Mammalian genomes contain thousands of loci that transcribe long noncoding RNAs (lncRNAs)1,2, some of which are known to carry out critical roles in diverse cellular processes through a variety of mechanisms3,4,5,6,7,8. Although some lncRNA loci encode RNAs that act non-locally (in trans)5, there is emerging evidence that many lncRNA loci act locally (in cis) to regulate the expression of nearby genes—for example, through functions of the lncRNA promoter, transcription, or transcript itself3,6,7,8. Despite their potentially important roles, it remains challenging to identify functional lncRNA loci and distinguish among these and other mechanisms. Here, to address these challenges, we developed a genome-scale CRISPR–Cas9 activation screen that targets more than 10,000 lncRNA transcriptional start sites to identify noncoding loci that influence a phenotype of interest. We found 11 lncRNA loci that, upon recruitment of an activator, mediate resistance to BRAF inhibitors in human melanoma cells. Most candidate loci appear to regulate nearby genes. Detailed analysis of one candidate, termed EMICERI, revealed that its transcriptional activation resulted in dosage-dependent activation of four neighbouring protein-coding genes, one of which confers the resistance phenotype. Our screening and characterization approach provides a CRISPR toolkit with which to systematically discover the functions of noncoding loci and elucidate their diverse roles in gene regulation and cellular function.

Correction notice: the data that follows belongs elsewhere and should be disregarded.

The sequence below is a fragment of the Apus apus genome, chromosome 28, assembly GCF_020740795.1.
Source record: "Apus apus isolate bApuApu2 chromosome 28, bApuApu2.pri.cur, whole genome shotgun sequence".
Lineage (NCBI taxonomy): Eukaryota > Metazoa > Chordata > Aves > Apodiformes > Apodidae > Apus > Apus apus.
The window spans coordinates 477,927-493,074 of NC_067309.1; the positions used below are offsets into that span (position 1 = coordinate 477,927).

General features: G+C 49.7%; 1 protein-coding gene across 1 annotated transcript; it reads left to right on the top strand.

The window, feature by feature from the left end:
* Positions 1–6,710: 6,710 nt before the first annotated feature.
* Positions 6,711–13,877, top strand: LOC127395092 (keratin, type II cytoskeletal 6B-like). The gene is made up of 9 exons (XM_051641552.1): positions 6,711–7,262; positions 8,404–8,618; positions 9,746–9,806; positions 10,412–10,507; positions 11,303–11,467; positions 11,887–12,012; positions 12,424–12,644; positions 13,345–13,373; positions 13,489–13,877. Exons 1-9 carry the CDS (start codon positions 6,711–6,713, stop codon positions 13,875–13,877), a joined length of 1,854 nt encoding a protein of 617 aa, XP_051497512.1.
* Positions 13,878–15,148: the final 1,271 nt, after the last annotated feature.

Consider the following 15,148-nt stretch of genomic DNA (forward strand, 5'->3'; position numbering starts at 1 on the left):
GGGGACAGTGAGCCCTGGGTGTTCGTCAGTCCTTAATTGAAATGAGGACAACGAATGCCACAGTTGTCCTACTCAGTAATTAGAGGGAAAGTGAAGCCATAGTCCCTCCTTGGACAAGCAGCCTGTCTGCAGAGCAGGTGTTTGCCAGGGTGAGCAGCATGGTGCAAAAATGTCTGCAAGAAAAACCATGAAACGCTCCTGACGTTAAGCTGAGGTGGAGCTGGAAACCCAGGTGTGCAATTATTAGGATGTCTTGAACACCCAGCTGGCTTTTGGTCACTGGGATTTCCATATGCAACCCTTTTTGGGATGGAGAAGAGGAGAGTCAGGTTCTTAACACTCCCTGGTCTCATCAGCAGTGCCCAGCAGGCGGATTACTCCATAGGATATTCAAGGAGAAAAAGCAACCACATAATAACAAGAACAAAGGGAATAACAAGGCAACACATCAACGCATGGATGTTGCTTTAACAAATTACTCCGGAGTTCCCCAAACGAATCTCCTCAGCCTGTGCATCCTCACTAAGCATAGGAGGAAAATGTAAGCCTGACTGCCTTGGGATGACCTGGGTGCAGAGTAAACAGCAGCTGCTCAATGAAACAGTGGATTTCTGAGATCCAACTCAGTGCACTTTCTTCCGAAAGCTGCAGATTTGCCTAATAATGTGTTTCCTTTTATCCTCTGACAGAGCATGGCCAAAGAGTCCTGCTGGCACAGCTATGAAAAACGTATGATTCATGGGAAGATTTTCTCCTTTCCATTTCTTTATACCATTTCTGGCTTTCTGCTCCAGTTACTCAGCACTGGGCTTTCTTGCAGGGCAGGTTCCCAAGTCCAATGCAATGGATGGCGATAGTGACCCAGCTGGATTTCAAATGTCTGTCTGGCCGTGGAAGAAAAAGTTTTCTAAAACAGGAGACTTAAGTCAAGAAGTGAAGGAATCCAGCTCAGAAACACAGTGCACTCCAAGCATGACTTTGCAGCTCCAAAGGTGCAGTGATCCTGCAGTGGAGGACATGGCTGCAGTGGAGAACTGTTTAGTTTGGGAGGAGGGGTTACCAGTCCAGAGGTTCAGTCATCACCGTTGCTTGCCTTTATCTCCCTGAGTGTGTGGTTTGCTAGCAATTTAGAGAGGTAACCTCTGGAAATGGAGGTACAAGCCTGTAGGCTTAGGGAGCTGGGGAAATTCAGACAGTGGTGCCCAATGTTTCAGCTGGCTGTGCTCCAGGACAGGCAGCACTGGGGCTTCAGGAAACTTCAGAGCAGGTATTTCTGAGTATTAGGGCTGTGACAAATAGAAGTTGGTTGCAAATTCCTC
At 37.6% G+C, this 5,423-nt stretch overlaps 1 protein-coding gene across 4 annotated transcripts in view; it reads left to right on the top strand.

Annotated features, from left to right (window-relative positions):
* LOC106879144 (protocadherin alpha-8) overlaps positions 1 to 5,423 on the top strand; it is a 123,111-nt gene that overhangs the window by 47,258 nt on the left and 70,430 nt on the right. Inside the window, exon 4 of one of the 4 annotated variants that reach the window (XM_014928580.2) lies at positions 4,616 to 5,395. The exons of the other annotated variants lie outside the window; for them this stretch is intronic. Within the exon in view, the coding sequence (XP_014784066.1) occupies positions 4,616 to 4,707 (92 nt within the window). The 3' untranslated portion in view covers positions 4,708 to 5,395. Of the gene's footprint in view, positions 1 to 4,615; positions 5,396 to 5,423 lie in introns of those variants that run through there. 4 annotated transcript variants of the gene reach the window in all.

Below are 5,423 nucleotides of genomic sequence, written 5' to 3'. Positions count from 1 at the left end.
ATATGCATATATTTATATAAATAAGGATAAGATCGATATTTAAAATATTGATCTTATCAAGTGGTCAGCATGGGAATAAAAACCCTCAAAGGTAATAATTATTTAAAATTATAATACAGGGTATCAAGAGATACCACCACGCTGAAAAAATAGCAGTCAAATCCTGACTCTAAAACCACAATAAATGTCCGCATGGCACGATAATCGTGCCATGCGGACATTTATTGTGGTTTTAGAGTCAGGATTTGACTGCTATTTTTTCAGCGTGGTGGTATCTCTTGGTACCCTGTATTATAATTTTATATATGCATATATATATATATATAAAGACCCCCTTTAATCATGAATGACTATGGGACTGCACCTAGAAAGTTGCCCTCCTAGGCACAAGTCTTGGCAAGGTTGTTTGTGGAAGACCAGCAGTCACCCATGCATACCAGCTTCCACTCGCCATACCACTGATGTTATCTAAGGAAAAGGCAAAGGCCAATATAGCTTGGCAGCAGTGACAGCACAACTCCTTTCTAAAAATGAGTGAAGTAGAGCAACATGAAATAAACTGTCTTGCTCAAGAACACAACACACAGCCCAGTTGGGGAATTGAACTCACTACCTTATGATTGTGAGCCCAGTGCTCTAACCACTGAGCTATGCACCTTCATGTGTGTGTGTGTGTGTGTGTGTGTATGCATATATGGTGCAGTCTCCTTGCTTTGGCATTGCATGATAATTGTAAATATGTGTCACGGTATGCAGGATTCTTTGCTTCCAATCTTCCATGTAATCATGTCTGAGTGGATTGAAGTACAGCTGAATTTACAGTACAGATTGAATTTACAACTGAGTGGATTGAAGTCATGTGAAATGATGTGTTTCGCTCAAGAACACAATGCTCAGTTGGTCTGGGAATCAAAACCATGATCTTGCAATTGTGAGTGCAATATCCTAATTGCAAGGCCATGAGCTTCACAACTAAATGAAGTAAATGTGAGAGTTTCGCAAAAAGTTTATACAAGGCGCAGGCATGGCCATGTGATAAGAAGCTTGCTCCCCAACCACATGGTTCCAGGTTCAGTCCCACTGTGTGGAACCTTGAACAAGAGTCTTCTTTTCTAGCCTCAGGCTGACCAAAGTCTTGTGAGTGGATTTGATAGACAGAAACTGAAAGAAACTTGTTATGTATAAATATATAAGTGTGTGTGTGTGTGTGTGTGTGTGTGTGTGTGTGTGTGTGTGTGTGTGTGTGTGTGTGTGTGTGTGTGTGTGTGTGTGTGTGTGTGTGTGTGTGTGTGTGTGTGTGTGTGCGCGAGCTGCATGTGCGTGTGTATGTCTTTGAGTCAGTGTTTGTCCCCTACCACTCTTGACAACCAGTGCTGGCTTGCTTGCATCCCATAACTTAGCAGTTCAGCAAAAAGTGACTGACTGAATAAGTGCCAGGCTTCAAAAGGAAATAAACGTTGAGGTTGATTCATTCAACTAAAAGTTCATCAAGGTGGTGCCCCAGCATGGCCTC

Access optionsAccess options
Subscribe to Journal
Get full journal access for 1 year
only $3.90 per issue
All prices are NET prices.
VAT will be added later in the checkout.
Rent or Buy article
Get time limited or full article access on ReadCube.
All prices are NET prices.
Gene Expression Omnibus
We thank M. Guttman, C. M. Johannessen and M. Ghandi for helpful discussions and insights; A. Sayeed, R. Deasy, A. Rotem and B. Izar for generating the primary patient melanoma cell lines; and R. Belliveau, R. Macrae and the Zhang laboratory for support and advice. J.M.E. is supported by the Fannie and John Hertz Foundation. O.A.A. is supported by a Paul and Daisy Soros Fellowship and National Defense Science and Engineering Fellowship. J.S.G. is supported by a DOE Computational Science Graduate Fellowship. N.E.S. is supported by the NIH through NHGRI (R00-HG008171). J.B.W. is supported by the NIH through NIDDK (F32-DK096822). C.P.F. is supported by the National Defense Science and Engineering Graduate Fellowship. E.S.L. is supported by UM1HG008895 and funds from the Broad Institute. F.Z. is a New York Stem Cell Foundation-Robertson Investigator. F.Z. is supported by the NIH through NIMH (5DP1-MH100706 and 1R01-MH110049), NSF, Howard Hughes Medical Institute, the New York Stem Cell, Simons, Paul G. Allen Family, and Vallee Foundations; and James and Patricia Poitras, Robert Metcalfe, and David Cheng.
Extended data figures
This file contains Supplementary Tables 1-10 and a Supplementary Table guide.